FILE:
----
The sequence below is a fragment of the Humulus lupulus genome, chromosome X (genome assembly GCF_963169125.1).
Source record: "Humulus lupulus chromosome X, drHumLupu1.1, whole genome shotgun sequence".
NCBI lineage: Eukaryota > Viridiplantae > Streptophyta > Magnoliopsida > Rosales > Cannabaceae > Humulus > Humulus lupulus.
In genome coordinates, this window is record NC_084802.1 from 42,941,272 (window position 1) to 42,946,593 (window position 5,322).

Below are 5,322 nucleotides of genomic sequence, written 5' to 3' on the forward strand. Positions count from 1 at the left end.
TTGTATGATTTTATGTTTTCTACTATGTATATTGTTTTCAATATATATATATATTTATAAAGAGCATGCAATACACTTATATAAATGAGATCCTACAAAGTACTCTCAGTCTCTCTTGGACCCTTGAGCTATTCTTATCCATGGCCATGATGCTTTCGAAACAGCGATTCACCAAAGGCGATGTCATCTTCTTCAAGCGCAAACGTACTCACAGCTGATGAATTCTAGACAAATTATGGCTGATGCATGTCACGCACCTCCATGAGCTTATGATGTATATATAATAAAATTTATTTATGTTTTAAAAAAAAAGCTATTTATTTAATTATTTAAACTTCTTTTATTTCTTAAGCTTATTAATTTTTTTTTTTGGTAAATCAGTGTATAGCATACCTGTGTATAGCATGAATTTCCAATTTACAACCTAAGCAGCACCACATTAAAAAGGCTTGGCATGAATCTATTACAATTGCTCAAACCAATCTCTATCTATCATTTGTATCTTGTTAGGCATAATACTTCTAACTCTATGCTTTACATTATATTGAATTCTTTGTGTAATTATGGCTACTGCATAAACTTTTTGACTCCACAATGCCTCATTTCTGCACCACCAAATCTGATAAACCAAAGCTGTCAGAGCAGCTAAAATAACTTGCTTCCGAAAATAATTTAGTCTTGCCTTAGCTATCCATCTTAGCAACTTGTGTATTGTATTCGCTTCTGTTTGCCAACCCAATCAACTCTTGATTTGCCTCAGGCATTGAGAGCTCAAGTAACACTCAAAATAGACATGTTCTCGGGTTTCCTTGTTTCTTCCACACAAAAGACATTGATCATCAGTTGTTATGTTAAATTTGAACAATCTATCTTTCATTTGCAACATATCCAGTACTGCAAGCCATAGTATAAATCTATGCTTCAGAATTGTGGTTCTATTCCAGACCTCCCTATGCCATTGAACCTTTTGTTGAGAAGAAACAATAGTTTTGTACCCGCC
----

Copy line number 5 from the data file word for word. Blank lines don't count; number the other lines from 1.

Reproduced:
Below are 5,322 nucleotides of genomic sequence, written 5' to 3' on the forward strand. Positions count from 1 at the left end.